Cape York via Simpson Desert 12 June 2015 – Day 11

Saturday, Jun 13, 2015 at 21:47

Peter Beard (WA)

Nine and a half hours to do 170km. And it was pretty well non-stop driving. That is an average of less than 17km/h - man this is a hard track. We are camped about 500 metres along the QAA Line, about 20km north of Poeppel Corner, the junction of the NT/SA/QLD borders. Another random point in Australia that someone has felt the need to put a stick in the ground and make it a monument.

We were up before the sun rose, happy to watch it peep over the edge of the sand dune east of our little valley as we were finalising pack up. On the road by 8:00, we started the long, slow grind east over the short, sharp dunes that make up the Simpson Desert. The dunes are quite close together, the track generally crosses the narrow valleys in a straight line so when you breast a high dune you get a clear view to the horizon of a the dunes rolling in waves away from you with the track clearly lined out in front. The condition of the WAA Line seemed much better than our brief foray into the French Line yesterday. The "speed humps" - waves of compacted dirt built up on the track by cars traveling too fast with too much air in their tyres - are there, but not as deep or severe as the French Line. It was second and third gear work for the Landcruiser, sometimes in high 4WD, sometimes low range when the dune presented a soft or steep face.

There are very few people out on the track today. We passed a group of three cars camped in a valley about three sand dunes east of where we spent the night, and two cars heading west mid-morning. Reptilian life is rife, tiny black geckos the size of a finger scurrying across the track, or white/grey lizards, ranging from finger length to the size of your palm, running flat out on their back legs, or large lizards easily as long as your forearm sashaying along the side of the track. A big thick black snake crossed in front of us half way up a dune. We stopped until its tail cleared the track - it reared its head, tongue tasting the air as we passed, trying to work out if we were a threat or dinner. The Landcruiser is way too big a mouthful for a snake, and we certainly didn't want to be a threat.

We finally reached the T-junction of the WAA Line and Knolls Track around 12:30, turning left and north to join the French Line. The Knolls Track alternates between following the top of sand ridges - a bumpy, soft grind in second gear over soft sand and speed humps, and valleys - wonderful short sections where the track is over clay plan and you can actually get up to 40km/h. Just before the French Line T-junction the track passes the Approdinna Attora Knolls, small rocky mesas in the desert that has a sign saying they are significant, probably for the local Aboriginal people At this point the rocks appear. White, sharp rocks that emerge above the bed of the track slowing progress to a first gear crawl.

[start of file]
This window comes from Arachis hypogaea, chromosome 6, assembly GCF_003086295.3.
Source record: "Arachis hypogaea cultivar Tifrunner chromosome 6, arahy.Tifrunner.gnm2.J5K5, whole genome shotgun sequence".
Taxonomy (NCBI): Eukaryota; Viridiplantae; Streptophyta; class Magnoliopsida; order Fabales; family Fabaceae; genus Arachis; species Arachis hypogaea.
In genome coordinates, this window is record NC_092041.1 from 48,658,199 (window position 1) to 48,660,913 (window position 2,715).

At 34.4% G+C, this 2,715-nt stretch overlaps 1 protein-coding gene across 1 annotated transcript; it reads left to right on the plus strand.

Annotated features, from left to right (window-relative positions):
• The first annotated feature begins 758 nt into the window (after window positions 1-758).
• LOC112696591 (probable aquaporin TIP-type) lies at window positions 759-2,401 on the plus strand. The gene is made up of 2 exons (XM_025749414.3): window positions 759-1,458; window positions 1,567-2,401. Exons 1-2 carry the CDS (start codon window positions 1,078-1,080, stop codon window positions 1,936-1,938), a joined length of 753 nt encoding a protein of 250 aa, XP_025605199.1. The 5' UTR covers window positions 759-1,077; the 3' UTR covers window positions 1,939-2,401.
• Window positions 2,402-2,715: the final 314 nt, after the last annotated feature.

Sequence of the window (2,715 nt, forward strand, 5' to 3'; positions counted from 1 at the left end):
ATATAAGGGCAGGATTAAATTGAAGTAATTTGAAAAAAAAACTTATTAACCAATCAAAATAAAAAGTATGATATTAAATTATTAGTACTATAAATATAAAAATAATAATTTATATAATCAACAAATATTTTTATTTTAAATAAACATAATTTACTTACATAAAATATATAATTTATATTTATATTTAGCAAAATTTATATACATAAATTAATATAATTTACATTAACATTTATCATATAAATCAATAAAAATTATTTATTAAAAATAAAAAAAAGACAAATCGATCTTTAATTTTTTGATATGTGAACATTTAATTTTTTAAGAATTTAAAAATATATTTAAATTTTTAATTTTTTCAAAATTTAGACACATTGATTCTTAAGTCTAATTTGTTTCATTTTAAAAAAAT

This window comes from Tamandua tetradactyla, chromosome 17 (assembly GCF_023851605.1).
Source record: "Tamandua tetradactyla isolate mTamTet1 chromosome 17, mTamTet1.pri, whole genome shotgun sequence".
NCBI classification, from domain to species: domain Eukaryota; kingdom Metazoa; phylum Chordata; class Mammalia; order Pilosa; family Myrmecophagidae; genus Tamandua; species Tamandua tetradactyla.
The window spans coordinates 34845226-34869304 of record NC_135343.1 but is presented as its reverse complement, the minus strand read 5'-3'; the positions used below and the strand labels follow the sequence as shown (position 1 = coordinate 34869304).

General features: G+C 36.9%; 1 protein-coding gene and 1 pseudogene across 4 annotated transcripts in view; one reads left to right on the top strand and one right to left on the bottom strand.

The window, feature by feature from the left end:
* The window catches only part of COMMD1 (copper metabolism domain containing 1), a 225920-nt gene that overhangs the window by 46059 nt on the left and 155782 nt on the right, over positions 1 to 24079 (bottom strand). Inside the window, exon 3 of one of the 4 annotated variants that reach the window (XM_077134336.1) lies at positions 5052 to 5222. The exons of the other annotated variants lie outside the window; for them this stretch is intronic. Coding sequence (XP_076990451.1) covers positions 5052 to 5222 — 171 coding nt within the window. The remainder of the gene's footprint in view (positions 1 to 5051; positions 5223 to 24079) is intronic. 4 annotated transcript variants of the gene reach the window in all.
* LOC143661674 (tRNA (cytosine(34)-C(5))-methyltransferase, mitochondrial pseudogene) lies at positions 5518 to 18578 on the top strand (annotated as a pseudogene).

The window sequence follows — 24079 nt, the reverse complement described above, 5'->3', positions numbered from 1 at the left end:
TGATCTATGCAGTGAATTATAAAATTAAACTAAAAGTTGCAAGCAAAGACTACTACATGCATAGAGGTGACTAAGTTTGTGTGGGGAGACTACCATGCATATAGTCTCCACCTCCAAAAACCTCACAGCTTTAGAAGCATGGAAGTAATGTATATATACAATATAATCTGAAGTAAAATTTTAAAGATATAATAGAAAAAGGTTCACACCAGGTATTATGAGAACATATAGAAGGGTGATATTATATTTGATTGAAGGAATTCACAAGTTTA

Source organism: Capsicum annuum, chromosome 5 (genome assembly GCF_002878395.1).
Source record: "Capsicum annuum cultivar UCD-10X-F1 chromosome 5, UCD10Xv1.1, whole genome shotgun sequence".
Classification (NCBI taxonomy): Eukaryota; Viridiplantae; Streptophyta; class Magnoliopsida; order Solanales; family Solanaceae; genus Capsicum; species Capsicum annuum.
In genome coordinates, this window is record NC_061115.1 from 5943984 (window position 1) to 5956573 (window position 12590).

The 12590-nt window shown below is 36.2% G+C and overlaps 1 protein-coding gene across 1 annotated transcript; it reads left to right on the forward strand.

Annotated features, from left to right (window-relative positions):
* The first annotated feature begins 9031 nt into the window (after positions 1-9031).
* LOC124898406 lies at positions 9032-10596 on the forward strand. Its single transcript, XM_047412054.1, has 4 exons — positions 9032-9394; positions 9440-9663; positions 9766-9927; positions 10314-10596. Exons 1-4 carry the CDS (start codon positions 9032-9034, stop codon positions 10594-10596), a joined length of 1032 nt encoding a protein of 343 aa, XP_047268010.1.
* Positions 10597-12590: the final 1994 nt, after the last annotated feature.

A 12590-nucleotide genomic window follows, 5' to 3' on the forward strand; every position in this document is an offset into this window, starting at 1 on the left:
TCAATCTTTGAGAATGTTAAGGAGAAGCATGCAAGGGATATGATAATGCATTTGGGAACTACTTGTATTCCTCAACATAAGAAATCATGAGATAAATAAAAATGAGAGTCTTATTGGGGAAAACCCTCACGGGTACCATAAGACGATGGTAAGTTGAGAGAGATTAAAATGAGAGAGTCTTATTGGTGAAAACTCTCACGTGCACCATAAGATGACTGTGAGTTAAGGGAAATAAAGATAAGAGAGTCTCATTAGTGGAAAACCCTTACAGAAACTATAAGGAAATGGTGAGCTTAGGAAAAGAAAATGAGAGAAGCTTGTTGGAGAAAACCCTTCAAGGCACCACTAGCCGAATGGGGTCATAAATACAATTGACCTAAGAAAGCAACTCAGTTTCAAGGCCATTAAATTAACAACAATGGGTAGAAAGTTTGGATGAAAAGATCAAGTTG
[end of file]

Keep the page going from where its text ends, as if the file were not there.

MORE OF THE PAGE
Then it was back to the French Line, as chewed up this end as it was the other. The 40km to Poeppel Corner took hours, a second gear low range crawl over soft dunes and massive speed humps. Some of the speed humps are out of synch, so as the left front drops down the right front climbs up. We lurched from side to side up the hills, trying to gather speed to get over the soft dune face at the top. Both the Landcruiser and Pete performed brilliantly. Pete picked the right paths from many alternatives to keep car and passenger intact, not too many unexpected big jumps or starts although every now and then it was impossible to avoid a bone crunching, luggage jumping bump that made the spare carton of stubbies leap into the air, the wash bag to make its way from the back to the front and both of us to swear profusely. The bliss sections on the track are the lakes, beautifully smooth, flat surfaces where you can forget the bone jarring bumps for a brief time.

The high cloud that has covered us since Alice Springs dissipated for most of the day. But by 3:00 a large grey line of cloud approached from the east and soon drops appeared on the windscreen. It was a nervous trip to Poeppel Corner, both of us hoping it doesn't rain heavily making the lakes slippery mud and impassable. As we got closer to the Corner we finally came across people. Two cars and a motorbike heading east with us and then a whole troupe at Poeppel Corner. We took the obligatory photo then took the short track north to the QAA Line, wanting that psychological marker of the "home run" to Birdsville tomorrow morning. All things being well, we will be having a beer in the Birdsville pub tomorrow night and getting this blog on the web.


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